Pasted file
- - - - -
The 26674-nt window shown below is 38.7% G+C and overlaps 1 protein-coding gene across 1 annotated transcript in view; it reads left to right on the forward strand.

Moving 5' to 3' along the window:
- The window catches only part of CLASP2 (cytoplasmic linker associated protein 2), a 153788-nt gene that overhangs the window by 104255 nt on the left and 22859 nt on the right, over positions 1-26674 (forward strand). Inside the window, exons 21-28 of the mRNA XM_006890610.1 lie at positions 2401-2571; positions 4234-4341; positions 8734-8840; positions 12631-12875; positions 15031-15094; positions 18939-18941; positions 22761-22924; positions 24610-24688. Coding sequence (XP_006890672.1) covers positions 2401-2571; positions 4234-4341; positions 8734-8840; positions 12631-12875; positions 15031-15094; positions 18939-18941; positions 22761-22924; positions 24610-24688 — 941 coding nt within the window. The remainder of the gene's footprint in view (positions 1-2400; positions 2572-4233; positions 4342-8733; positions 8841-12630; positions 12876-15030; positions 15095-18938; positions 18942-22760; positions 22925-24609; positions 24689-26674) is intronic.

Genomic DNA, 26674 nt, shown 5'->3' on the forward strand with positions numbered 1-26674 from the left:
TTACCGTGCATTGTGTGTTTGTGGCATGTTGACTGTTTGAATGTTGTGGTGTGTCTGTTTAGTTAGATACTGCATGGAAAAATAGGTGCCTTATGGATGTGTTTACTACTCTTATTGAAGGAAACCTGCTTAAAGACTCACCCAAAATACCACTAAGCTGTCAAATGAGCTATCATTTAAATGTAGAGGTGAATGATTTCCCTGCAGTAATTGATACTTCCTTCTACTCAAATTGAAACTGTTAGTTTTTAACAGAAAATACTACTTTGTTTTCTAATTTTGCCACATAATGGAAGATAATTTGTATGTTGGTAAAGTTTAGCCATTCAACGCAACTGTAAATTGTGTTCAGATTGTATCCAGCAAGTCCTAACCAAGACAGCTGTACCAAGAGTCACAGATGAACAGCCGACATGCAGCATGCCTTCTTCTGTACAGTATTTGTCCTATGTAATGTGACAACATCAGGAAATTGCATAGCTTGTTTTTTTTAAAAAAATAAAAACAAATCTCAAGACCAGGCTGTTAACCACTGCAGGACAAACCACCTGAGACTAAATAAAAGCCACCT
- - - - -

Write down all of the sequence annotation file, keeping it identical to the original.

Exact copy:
The 26674-nt window shown below is 38.7% G+C and overlaps 1 protein-coding gene across 1 annotated transcript in view; it reads left to right on the forward strand.

Moving 5' to 3' along the window:
- The window catches only part of CLASP2 (cytoplasmic linker associated protein 2), a 153788-nt gene that overhangs the window by 104255 nt on the left and 22859 nt on the right, over positions 1-26674 (forward strand). Inside the window, exons 21-28 of the mRNA XM_006890610.1 lie at positions 2401-2571; positions 4234-4341; positions 8734-8840; positions 12631-12875; positions 15031-15094; positions 18939-18941; positions 22761-22924; positions 24610-24688. Coding sequence (XP_006890672.1) covers positions 2401-2571; positions 4234-4341; positions 8734-8840; positions 12631-12875; positions 15031-15094; positions 18939-18941; positions 22761-22924; positions 24610-24688 — 941 coding nt within the window. The remainder of the gene's footprint in view (positions 1-2400; positions 2572-4233; positions 4342-8733; positions 8841-12630; positions 12876-15030; positions 15095-18938; positions 18942-22760; positions 22925-24609; positions 24689-26674) is intronic.

Genomic DNA, 26674 nt, shown 5'->3' on the forward strand with positions numbered 1-26674 from the left:
TTACCGTGCATTGTGTGTTTGTGGCATGTTGACTGTTTGAATGTTGTGGTGTGTCTGTTTAGTTAGATACTGCATGGAAAAATAGGTGCCTTATGGATGTGTTTACTACTCTTATTGAAGGAAACCTGCTTAAAGACTCACCCAAAATACCACTAAGCTGTCAAATGAGCTATCATTTAAATGTAGAGGTGAATGATTTCCCTGCAGTAATTGATACTTCCTTCTACTCAAATTGAAACTGTTAGTTTTTAACAGAAAATACTACTTTGTTTTCTAATTTTGCCACATAATGGAAGATAATTTGTATGTTGGTAAAGTTTAGCCATTCAACGCAACTGTAAATTGTGTTCAGATTGTATCCAGCAAGTCCTAACCAAGACAGCTGTACCAAGAGTCACAGATGAACAGCCGACATGCAGCATGCCTTCTTCTGTACAGTATTTGTCCTATGTAATGTGACAACATCAGGAAATTGCATAGCTTGTTTTTTTTAAAAAAATAAAAACAAATCTCAAGACCAGGCTGTTAACCACTGCAGGACAAACCACCTGAGACTAAATAAAAGCCACCT